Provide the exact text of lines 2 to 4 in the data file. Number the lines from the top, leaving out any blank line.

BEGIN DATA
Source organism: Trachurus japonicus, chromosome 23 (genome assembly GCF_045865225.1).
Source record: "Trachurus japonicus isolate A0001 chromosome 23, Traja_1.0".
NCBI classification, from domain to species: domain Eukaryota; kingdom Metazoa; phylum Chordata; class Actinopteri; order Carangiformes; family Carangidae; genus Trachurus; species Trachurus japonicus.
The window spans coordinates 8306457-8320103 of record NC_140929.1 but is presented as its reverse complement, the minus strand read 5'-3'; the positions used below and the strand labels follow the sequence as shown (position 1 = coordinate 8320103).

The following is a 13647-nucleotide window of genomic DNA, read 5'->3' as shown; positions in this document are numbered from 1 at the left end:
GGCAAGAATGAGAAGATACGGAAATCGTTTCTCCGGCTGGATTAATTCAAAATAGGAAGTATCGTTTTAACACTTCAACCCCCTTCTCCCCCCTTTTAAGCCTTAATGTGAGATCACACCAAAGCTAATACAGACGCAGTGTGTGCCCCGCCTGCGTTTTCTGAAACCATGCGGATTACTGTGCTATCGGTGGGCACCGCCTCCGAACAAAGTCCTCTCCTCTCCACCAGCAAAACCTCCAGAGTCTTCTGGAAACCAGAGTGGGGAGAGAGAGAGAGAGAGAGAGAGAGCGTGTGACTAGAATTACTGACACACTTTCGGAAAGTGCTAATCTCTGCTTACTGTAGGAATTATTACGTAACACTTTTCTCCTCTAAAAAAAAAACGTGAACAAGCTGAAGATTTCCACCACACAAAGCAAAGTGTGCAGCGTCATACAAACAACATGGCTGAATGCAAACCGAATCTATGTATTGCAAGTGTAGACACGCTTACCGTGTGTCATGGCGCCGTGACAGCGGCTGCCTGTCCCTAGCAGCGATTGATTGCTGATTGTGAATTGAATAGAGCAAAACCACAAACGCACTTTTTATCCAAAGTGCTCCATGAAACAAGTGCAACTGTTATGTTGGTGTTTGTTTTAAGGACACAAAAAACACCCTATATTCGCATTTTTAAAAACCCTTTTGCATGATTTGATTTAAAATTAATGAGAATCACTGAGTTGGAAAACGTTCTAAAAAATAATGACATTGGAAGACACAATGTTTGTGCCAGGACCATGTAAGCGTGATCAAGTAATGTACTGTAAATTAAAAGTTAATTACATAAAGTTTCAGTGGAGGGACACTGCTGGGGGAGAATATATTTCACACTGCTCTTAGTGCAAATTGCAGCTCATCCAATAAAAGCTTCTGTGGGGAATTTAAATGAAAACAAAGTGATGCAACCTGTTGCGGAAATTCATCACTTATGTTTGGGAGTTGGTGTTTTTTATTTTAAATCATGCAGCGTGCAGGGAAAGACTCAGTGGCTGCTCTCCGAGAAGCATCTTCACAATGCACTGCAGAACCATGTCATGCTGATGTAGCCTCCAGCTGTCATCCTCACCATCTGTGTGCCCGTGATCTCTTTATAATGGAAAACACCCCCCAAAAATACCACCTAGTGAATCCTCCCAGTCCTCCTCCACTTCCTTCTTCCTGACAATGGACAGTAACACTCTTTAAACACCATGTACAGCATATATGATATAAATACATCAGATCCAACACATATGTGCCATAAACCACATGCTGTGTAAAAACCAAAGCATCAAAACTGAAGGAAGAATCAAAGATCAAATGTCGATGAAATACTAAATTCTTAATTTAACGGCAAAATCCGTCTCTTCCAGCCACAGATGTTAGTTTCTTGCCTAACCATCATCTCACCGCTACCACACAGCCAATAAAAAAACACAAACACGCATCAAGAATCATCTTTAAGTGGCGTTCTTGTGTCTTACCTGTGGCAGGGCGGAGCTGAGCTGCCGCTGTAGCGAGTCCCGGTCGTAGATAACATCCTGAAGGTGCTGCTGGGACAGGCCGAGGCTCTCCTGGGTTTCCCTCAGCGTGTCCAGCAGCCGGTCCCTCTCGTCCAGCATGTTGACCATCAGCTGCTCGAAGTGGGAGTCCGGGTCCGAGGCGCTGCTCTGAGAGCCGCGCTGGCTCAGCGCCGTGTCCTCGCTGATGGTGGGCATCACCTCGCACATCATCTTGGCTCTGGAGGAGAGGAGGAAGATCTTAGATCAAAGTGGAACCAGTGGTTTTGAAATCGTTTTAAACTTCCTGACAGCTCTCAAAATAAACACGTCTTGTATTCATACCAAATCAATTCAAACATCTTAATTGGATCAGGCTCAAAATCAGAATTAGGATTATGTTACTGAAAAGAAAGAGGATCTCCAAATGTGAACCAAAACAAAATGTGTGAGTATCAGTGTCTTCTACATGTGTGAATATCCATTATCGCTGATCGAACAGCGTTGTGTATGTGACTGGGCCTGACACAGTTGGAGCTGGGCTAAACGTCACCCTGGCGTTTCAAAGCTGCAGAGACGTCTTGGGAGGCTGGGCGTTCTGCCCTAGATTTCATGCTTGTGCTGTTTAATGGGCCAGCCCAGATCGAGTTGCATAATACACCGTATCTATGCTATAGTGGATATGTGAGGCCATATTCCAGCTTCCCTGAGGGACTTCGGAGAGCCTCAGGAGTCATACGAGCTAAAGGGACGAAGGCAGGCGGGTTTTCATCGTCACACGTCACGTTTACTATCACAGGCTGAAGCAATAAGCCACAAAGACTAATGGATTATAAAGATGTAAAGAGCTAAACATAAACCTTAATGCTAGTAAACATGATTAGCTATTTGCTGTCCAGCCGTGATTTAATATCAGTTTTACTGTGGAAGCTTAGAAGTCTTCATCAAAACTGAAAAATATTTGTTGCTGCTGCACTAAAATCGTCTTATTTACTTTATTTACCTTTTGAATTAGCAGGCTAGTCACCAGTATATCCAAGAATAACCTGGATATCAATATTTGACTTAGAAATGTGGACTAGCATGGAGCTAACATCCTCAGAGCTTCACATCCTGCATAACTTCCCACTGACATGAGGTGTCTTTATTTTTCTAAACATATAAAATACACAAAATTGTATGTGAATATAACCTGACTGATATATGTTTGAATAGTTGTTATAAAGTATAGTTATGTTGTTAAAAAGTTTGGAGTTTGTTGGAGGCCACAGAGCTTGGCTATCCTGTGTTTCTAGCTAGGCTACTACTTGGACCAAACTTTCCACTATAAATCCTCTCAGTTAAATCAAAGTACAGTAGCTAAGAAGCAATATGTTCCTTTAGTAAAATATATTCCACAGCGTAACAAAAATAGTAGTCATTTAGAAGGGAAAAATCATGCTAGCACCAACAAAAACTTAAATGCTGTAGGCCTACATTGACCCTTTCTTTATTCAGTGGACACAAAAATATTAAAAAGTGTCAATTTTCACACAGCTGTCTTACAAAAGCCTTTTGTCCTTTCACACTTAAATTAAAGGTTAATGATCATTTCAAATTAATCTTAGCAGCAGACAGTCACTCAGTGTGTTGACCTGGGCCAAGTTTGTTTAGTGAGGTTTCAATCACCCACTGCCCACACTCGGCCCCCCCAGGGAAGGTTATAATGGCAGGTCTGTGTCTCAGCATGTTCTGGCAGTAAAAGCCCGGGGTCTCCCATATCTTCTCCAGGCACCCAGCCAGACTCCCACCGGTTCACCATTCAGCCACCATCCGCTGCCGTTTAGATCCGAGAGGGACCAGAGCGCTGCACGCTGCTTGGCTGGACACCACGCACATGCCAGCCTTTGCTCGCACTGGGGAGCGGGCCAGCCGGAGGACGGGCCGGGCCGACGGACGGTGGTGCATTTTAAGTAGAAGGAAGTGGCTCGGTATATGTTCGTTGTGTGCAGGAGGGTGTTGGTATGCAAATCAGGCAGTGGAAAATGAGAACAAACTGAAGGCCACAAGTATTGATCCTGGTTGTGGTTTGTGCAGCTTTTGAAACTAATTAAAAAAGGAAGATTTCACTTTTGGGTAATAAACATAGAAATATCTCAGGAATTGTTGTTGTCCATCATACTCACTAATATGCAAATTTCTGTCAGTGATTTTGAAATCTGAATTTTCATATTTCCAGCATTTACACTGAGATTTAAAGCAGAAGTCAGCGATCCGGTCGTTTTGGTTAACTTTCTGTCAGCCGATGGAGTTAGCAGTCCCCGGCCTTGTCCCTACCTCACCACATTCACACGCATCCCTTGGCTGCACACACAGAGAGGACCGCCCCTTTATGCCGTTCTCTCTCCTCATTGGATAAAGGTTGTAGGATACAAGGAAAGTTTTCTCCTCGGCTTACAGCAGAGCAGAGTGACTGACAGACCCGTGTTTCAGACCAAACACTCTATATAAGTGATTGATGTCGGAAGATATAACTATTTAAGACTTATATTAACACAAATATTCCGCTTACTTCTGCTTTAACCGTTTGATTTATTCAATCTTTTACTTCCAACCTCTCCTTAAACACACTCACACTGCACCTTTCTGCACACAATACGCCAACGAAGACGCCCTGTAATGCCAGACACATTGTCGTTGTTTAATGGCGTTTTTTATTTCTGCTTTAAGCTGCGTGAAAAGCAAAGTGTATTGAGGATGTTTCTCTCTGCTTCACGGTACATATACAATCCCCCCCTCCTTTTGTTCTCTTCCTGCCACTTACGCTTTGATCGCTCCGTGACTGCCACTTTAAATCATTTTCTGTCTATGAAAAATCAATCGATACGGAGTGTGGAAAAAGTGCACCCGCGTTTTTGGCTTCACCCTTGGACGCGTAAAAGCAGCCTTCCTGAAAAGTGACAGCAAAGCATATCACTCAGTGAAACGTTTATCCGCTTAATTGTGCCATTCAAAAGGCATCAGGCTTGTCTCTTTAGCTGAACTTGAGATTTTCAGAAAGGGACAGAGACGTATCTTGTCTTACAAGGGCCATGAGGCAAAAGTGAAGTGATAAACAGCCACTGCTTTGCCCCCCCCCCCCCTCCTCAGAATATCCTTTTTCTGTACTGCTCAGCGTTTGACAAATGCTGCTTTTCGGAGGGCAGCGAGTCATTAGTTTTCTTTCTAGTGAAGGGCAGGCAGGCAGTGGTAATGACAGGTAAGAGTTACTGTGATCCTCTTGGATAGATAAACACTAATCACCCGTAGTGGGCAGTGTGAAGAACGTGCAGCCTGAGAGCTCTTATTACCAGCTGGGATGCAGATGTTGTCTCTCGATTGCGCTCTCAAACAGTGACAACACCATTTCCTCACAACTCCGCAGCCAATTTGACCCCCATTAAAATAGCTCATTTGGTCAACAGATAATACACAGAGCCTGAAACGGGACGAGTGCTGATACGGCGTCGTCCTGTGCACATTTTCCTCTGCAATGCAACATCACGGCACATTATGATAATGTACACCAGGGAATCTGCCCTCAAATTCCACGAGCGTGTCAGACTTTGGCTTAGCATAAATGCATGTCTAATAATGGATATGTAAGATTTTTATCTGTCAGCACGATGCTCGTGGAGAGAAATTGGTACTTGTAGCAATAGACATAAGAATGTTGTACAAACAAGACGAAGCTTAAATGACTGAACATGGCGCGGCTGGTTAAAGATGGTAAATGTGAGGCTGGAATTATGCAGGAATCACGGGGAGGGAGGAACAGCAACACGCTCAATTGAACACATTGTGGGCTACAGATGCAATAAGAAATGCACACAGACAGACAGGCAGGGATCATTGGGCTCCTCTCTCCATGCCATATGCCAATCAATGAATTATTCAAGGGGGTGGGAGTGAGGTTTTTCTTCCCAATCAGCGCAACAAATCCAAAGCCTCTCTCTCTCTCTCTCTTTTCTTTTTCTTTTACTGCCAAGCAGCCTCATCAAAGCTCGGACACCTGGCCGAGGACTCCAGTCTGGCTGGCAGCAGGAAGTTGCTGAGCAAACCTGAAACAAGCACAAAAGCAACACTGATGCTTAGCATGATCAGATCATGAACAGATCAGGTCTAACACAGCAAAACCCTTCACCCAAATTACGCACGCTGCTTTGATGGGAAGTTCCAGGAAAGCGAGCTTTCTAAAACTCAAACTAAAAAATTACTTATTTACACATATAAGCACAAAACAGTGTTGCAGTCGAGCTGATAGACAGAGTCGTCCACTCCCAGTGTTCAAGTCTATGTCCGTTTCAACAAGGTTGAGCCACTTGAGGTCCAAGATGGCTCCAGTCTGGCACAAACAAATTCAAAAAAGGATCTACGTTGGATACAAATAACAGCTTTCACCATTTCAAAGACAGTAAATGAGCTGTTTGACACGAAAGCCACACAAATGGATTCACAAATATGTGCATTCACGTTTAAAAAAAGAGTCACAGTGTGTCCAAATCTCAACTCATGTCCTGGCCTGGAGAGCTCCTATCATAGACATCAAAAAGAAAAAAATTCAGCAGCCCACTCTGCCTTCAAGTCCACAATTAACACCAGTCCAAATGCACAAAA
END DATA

Source record: "Trachurus japonicus isolate A0001 chromosome 23, Traja_1.0".
NCBI classification, from domain to species: domain Eukaryota; kingdom Metazoa; phylum Chordata; class Actinopteri; order Carangiformes; family Carangidae; genus Trachurus; species Trachurus japonicus.
The window spans coordinates 8306457-8320103 of record NC_140929.1 but is presented as its reverse complement, the minus strand read 5'-3'; the positions used below and the strand labels follow the sequence as shown (position 1 = coordinate 8320103).